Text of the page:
Previous productions of Copenhagen have used a twinkling lighting construct as a stand-in for a model of the atom—a conceit that has never added much to the proceedings. Director Eric Tucker wisely eschews high-concept distractions for an almost bare stage that contains only three chairs and a piano and piano bench. The welcome focus here is on the language and the actors, not blinking lights.
The cast of Steven Barkhimer, Robert Najarian, and Debra Wise (who are also performing together in Einstein’s Dreams, which is in repertory with Copenhagen ) once again show themselves to be a solid ensemble. Their collective mastery of the script and its nuances underlines the characters’ intimate awareness of the complex relationship between ideas and power, of the political situation of German-occupied Denmark, and of physics. Their arguments, as well as their playful moments, are effortlessly rapid-fire. The dialogue’s impassioned volleys convey the intelligence of the characters, as well as the bitter reverberations of a broken friendship. Their performances are speedy and engaging, a welcome departure from earlier productions that have often been slow and plodding. (This production clocks in 15 minutes shorter than the American Repertory Theater’s 2008 staging.) The text’s emotional and narrative arcs are given further resonance by the live piano accompaniment of Han Nah Son—who often plays excerpts from the classical repertoire referenced in the script. (Heisenberg was an accomplished pianist himself, and Najarian briefly demonstrates his own skills at the keyboard at the beginning of the second act.)
Still, despite the dazzling rewards of this virtuoso Underground Railway Theater production, Copenhagen short circuits its central theme: exploring the moral responsibility of scientists during wartime. Frayn’s attempt to use Heisenberg’s uncertainty principle—which states that a subatomic particle position and momentum cannot be known simultaneously because measuring one alters the other—as a metaphor for the elusiveness of moral judgement (or, on a psychological level, of our inability to understand our motives completely), falls short.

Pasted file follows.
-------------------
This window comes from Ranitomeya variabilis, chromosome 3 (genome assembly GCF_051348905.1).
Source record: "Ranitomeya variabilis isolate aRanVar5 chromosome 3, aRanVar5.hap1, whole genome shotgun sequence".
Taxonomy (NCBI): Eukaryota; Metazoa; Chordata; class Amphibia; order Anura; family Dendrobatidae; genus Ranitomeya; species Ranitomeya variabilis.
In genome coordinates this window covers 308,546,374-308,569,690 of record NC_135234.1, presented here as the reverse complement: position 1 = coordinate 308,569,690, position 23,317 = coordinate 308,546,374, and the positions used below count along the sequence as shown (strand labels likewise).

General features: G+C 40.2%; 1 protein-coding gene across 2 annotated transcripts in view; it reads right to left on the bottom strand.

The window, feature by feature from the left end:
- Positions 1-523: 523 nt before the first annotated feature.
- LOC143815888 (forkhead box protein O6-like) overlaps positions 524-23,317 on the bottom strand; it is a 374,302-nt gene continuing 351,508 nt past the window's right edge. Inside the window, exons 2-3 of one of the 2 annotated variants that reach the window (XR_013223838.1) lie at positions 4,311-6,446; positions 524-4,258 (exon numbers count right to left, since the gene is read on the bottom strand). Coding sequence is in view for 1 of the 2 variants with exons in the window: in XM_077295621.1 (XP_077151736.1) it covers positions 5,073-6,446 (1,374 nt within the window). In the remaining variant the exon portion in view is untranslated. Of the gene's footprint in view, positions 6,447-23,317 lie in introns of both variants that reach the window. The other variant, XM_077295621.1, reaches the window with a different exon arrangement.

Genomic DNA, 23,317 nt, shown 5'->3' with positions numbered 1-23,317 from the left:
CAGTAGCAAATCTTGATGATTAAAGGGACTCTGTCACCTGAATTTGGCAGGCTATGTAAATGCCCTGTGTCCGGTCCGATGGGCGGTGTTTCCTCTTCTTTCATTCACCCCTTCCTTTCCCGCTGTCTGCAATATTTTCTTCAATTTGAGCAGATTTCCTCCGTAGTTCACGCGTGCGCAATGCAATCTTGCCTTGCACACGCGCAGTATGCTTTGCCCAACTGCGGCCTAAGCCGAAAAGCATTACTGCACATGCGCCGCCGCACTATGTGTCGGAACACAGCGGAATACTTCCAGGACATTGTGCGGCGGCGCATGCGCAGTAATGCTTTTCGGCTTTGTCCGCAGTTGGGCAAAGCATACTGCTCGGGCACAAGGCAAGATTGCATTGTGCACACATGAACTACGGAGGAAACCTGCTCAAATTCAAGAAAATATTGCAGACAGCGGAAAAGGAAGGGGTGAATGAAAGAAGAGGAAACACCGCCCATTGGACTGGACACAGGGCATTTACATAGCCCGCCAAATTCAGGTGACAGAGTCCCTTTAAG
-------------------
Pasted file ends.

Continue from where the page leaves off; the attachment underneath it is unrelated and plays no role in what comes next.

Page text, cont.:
Rather than mine the ambiguities in the historical record for drama, Frayn simplifies (or ignores) the historical record in order to envision Heisenberg as a victim and a moral actor—the result is that the playwright could be seen (unwittingly?) as serving up a subtle form of Nazi-apologetics. Rather than offer up an honest explanation about how a prominent German scientist threw his lot in with Hitler, Frayn paints a portrait of Heisenberg as a good and honorable German who simply wants what’s best for his country—which inevitably means procuring a nuclear weapon for a genocidal regime.
The key to the play’s waffling is Bohr’s escape from Denmark and his subsequent contribution to the Manhattan Project. Unlike most of occupied Europe, Germany at first intervened very little in the internal affairs of Denmark, and because German resources were being allocated to the war effort and genocide in other parts of Europe, they did not prioritize the export of their Final Solution to their “Model Protectorate” until 1943. On September 28, German diplomat Georg Ferdinand Duckwitz, who had come to sympathize with the Danes, leaked to Hans Hedtoft, leader of Denmark’s Social Democrats, Germany’s plans to round up Denmark’s small Jewish community of 7,800 and deport them to the Theresienstadt concentration camp. Hedtoft, in turn, leaked the plans to the Danish resistance, members of the Danish civil service, and leaders in Denmark’s Jewish community. On the evening of October 1, Rosh Hashanah — the Jewish New Year — a fleet of Danish fishing boats and ferries smuggled 7,220 Danish Jews and 686 non-Jewish spouses to safety in neutral Sweden.
Frayn wants us believe that Duckwitz was Heisenberg’s man or “one of them.” But that overlooks the fact that it was Bohr who secretly traveled to Sweden and engaged in negotiations with the Swedish government—including meeting with King Gustav V—to publicly announce that Sweden would give asylum to the Danish Jews. He even made it a condition of his agreement to work on the Allied nuclear program. Why would Frayn withhold this information unless his intention was to misrepresent?